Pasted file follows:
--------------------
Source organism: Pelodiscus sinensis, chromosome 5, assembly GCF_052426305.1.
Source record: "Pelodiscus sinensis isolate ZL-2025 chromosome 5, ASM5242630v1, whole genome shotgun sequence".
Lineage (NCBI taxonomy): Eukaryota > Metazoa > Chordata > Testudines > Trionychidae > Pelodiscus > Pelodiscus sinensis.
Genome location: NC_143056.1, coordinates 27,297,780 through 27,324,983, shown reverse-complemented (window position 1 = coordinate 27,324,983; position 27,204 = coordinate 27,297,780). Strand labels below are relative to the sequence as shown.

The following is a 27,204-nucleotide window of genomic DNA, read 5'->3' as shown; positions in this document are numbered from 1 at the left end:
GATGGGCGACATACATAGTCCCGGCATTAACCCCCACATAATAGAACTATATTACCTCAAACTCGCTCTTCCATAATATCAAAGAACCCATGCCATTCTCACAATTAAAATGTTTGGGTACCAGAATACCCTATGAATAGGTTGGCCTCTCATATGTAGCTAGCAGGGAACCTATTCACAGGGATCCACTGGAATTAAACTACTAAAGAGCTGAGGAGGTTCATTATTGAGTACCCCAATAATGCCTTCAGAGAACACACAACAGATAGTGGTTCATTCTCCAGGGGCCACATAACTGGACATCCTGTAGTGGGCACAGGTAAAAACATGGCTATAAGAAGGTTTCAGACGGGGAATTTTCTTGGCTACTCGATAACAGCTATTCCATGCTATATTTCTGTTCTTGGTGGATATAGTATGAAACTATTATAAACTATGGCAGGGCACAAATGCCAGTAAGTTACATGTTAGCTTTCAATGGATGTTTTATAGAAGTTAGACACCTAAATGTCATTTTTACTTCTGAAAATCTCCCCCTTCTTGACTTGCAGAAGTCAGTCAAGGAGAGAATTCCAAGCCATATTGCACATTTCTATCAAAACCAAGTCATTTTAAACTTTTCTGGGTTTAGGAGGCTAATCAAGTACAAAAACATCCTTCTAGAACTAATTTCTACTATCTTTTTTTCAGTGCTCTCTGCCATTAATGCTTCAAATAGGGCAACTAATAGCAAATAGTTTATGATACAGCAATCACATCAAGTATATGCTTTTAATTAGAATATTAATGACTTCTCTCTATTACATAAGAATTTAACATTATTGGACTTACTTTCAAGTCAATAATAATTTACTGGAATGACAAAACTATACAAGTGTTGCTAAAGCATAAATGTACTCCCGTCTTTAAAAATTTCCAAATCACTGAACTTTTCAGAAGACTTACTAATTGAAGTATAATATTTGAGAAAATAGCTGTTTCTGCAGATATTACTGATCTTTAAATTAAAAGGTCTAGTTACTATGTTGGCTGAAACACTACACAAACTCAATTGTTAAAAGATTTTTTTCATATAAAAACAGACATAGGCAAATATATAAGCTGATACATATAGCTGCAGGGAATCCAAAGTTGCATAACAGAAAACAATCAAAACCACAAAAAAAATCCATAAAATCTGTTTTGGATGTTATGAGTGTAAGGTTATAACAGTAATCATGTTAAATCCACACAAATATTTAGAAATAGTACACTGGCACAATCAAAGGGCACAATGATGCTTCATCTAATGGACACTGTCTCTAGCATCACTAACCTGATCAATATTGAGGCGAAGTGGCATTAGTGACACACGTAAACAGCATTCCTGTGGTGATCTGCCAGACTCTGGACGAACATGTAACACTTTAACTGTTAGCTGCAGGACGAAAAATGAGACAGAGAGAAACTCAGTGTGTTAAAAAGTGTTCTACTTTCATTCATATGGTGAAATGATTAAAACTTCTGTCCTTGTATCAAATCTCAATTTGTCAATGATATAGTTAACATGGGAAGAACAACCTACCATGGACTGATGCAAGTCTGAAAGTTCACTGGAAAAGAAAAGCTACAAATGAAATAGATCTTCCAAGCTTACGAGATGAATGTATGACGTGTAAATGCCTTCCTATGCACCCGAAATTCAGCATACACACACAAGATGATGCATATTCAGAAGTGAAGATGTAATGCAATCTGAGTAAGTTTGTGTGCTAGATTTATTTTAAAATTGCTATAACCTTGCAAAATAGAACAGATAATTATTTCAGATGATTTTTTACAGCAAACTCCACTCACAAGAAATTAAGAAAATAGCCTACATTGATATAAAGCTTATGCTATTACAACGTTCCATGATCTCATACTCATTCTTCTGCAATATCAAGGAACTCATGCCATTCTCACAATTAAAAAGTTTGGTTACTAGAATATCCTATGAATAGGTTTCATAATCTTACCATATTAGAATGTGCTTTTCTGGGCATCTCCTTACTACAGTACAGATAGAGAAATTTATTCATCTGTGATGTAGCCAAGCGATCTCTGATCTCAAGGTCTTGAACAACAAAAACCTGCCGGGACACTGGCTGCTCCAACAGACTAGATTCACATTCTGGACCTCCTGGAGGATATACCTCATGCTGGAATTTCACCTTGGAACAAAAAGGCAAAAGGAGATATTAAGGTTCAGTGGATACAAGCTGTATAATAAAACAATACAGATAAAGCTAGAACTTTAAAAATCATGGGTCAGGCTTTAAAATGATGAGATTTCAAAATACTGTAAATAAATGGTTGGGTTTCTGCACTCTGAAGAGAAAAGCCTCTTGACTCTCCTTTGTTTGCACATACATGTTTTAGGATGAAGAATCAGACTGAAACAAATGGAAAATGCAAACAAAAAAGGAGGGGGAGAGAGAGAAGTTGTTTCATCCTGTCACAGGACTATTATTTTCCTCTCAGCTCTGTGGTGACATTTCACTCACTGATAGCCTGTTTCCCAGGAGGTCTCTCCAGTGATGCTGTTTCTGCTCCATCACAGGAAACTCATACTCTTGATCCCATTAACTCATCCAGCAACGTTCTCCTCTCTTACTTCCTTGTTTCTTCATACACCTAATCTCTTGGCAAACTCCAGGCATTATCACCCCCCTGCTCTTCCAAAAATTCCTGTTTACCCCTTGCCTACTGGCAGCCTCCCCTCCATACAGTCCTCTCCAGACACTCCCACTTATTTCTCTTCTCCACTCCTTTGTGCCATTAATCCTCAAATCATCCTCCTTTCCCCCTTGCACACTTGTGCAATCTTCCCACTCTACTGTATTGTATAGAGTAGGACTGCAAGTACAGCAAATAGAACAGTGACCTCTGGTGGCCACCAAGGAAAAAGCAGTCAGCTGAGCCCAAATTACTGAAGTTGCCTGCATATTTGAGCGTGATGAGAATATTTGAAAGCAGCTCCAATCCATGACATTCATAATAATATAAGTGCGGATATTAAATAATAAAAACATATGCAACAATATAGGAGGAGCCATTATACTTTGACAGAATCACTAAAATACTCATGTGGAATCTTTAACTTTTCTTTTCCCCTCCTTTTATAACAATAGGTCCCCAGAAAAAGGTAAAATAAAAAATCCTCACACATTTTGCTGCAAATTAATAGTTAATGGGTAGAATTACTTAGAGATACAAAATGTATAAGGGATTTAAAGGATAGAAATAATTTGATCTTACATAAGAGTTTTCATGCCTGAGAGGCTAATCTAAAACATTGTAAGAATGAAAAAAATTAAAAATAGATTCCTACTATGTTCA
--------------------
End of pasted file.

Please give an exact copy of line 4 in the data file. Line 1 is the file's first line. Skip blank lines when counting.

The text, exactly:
Genome location: NC_143056.1, coordinates 27,297,780 through 27,324,983, shown reverse-complemented (window position 1 = coordinate 27,324,983; position 27,204 = coordinate 27,297,780). Strand labels below are relative to the sequence as shown.